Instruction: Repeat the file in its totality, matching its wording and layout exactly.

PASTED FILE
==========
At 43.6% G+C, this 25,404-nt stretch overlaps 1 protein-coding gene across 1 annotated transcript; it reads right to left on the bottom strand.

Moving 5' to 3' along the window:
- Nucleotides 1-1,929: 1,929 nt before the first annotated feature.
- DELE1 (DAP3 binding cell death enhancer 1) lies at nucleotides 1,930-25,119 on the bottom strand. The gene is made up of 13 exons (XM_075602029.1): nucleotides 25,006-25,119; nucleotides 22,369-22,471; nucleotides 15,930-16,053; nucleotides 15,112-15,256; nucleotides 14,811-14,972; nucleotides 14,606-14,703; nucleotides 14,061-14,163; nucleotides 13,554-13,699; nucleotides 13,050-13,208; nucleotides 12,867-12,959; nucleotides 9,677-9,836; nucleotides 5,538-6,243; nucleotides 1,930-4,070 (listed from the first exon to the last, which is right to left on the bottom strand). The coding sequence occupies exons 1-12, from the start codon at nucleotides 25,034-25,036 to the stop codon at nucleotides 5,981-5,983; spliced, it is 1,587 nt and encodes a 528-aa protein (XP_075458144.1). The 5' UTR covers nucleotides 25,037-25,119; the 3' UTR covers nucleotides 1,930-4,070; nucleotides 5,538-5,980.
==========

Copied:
At 43.6% G+C, this 25,404-nt stretch overlaps 1 protein-coding gene across 1 annotated transcript; it reads right to left on the bottom strand.

Moving 5' to 3' along the window:
- Nucleotides 1-1,929: 1,929 nt before the first annotated feature.
- DELE1 (DAP3 binding cell death enhancer 1) lies at nucleotides 1,930-25,119 on the bottom strand. The gene is made up of 13 exons (XM_075602029.1): nucleotides 25,006-25,119; nucleotides 22,369-22,471; nucleotides 15,930-16,053; nucleotides 15,112-15,256; nucleotides 14,811-14,972; nucleotides 14,606-14,703; nucleotides 14,061-14,163; nucleotides 13,554-13,699; nucleotides 13,050-13,208; nucleotides 12,867-12,959; nucleotides 9,677-9,836; nucleotides 5,538-6,243; nucleotides 1,930-4,070 (listed from the first exon to the last, which is right to left on the bottom strand). The coding sequence occupies exons 1-12, from the start codon at nucleotides 25,034-25,036 to the stop codon at nucleotides 5,981-5,983; spliced, it is 1,587 nt and encodes a 528-aa protein (XP_075458144.1). The 5' UTR covers nucleotides 25,037-25,119; the 3' UTR covers nucleotides 1,930-4,070; nucleotides 5,538-5,980.